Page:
“I worked 15-hour days, 7 days a week” – Why caring about domestic and care workers is vital for us all

Photo ©Mercedes Miletti. Filipino migrant domestic worker vacuum cleaning her employer’s house in Brussels.

Domestic and care work are key sectors of labour markets across Europe but among the least recognised, whether childcare, cleaning or caring for the elderly. Domestic workers, particularly those who are undocumented migrants, often carry out these vital jobs without proper pay, holidays or any possibility to report exploitation and abuse. Their status leaves them unable to access the same rights as other workers and leaves them at greater risk of exploitation, violence and abuse.

Figures from across Europe show the prevalence of migrants, largely women, in the domestic work and care work sectors, and their particular vulnerability to exploitation. In Ireland, for example, a survey of 500 undocumented migrant workers revealed that 30% of them were employed in private homes as domestic workers, the majority caring for elderly people*. In a survey of 400 female migrants carrying out domestic work in the Czech Republic, 53% said they did not have any employment contract**.

Describing her experience as a domestic worker in the Czech Republic, Natalia said: “My ex-employers thought hiring a Ukrainian woman means that I would sweat my guts out. I wasn’t allowed to take any time off, they did not comply with the employment agreement. When I wanted to complain they answered that I as a Ukrainian should be happy to live in ‘civilisation’. If I lost the job I would be in big trouble. I would at least have to find another one quickly. If I didn’t find it I would lose my residence permit.”

With an ageing population and ever busier lives, Europeans are set to rely more on domestic and care workers in the years to come. Meeting the current and increasing demand will create an estimated 2.8 million jobs for personal care workers by 2025***. It is therefore high time the EU and member states agreed some rules and regulations to ensure that we do not meet our care needs through the exploitation of migrant workers.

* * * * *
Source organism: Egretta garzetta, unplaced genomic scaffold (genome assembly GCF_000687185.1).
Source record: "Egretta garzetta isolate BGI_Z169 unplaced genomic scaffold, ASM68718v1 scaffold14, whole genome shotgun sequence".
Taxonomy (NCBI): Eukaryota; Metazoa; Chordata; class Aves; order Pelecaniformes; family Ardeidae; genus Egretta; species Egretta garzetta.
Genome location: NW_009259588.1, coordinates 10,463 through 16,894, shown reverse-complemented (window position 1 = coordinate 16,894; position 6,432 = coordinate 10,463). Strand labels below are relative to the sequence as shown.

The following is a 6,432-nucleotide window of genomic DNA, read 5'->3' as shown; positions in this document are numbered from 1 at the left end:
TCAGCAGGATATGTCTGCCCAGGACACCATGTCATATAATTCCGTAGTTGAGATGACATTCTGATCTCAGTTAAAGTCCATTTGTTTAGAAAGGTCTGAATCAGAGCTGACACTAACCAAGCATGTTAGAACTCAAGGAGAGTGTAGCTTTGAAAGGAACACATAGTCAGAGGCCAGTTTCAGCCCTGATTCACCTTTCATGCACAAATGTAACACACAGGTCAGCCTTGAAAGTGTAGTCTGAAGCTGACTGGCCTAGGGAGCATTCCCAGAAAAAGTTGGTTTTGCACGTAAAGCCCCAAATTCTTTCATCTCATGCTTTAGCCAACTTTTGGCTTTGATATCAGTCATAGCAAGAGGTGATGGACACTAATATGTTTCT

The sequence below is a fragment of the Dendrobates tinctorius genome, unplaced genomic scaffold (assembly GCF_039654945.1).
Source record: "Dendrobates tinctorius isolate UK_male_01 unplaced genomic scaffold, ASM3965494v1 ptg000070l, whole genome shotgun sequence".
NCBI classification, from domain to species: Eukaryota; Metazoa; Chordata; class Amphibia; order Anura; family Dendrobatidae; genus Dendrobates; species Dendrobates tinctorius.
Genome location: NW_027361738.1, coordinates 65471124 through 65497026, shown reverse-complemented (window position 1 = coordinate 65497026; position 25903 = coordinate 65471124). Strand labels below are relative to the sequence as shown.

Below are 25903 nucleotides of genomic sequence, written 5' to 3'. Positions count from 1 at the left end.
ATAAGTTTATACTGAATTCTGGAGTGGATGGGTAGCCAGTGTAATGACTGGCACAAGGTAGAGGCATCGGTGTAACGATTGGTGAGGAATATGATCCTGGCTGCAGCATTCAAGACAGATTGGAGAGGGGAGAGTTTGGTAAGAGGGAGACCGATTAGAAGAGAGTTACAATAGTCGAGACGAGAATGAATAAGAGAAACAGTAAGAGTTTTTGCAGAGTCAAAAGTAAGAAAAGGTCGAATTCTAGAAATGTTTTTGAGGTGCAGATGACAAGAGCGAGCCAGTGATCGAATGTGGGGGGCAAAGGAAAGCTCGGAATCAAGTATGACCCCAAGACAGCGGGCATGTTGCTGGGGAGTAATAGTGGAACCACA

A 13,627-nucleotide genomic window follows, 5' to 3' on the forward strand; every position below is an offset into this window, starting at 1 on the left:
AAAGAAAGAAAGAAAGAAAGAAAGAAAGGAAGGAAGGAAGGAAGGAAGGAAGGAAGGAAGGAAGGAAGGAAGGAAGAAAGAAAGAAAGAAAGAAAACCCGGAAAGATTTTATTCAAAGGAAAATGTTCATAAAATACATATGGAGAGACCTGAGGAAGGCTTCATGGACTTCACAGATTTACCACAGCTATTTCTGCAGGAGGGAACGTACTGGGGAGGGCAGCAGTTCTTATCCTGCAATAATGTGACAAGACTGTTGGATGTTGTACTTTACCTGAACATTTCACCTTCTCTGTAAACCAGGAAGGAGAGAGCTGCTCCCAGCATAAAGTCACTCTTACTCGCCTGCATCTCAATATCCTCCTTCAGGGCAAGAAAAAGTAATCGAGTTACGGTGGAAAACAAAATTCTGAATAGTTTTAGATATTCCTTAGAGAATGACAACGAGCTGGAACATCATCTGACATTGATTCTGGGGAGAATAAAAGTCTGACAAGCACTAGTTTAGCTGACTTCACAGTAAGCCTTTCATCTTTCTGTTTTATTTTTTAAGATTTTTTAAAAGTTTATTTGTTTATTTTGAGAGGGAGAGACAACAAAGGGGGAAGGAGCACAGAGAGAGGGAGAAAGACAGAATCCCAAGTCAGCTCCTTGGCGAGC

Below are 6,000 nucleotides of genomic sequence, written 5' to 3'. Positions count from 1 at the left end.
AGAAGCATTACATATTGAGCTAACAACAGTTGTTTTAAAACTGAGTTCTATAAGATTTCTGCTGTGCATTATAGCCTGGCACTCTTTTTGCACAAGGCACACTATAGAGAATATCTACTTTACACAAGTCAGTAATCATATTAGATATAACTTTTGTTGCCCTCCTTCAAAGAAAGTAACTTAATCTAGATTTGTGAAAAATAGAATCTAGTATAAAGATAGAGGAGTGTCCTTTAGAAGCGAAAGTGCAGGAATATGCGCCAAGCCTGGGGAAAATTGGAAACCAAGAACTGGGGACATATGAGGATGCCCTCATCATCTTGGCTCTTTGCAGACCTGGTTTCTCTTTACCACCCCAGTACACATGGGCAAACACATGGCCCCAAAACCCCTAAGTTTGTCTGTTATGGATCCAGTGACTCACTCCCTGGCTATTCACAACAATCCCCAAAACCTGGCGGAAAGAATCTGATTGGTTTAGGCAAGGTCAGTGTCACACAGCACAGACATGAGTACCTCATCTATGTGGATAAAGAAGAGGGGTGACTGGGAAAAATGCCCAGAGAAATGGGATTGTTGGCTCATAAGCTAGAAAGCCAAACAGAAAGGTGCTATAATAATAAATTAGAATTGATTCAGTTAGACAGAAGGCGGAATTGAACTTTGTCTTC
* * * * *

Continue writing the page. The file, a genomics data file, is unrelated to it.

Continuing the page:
These problems – and their solutions – were discussed by policymakers and other actors from across the domestic and care work sector at a roundtable in the European Parliament in Brussels on 17 October.

Michele LeVoy, Director of PICUM, explained: “As people across Europe increasingly turn to migrants or undocumented workers to look after their children, clean their houses or care for their elderly, it is time for some rules to promote services that meet everyone’s needs. This means enforcing labour standards for all workers, and making it easier for migrants to arrive in Europe through regular channels and for those already working to regularise their situation.”

A recent court ruling in Ireland suggests that there is hope. Sultana worked as a domestic worker for two and a half years in Ireland, looking after three children, cooking, cleaning and ironing. She worked 15 hour days, seven days a week, and was only paid €150 a month. The only time off she got was when she was eating – she never had a day off, she did not have permission to leave the house and had no access to a phone. Her employers never secured a work permit and she remained undocumented. Sultana said that if she complained, the couple threatened the police would come and get her. With the help of the Migrant Rights Centre Ireland, she took a complaint against her employer to the labour tribunal. In June, she was awarded €67,794.

The roundtable was organised by PICUM, together with COFACE Families Europe, EASPD (the European Association of Service Providers for Persons with Disabilities), Eurocarers and UNI Europa gathering policymakers, representatives of employers, trade unions and other civil society experts to discuss how the EU and member states can better regulate the sector to ensure better conditions for all workers. There was a broad spectrum of support for the policy recommendations discussed, as necessary to achieve both decent work for workers, and quality and affordable services for individuals and families.

 

Policy recommendations

  • Implement legislation that allows people to come to Europe to work to provide personal household services, including as cleaners or care givers for children, elderly people or people with disabilities. Delink work permits from one particular job or employer and offer the possibility to change the type of permit and status in a particular country.
  • Implement mechanisms for those currently working in the sector to regularise their status.
  • Invest in the domestic and care work sector to support individuals and families to have access to affordable domestic and care services, while meeting the real costs of the services.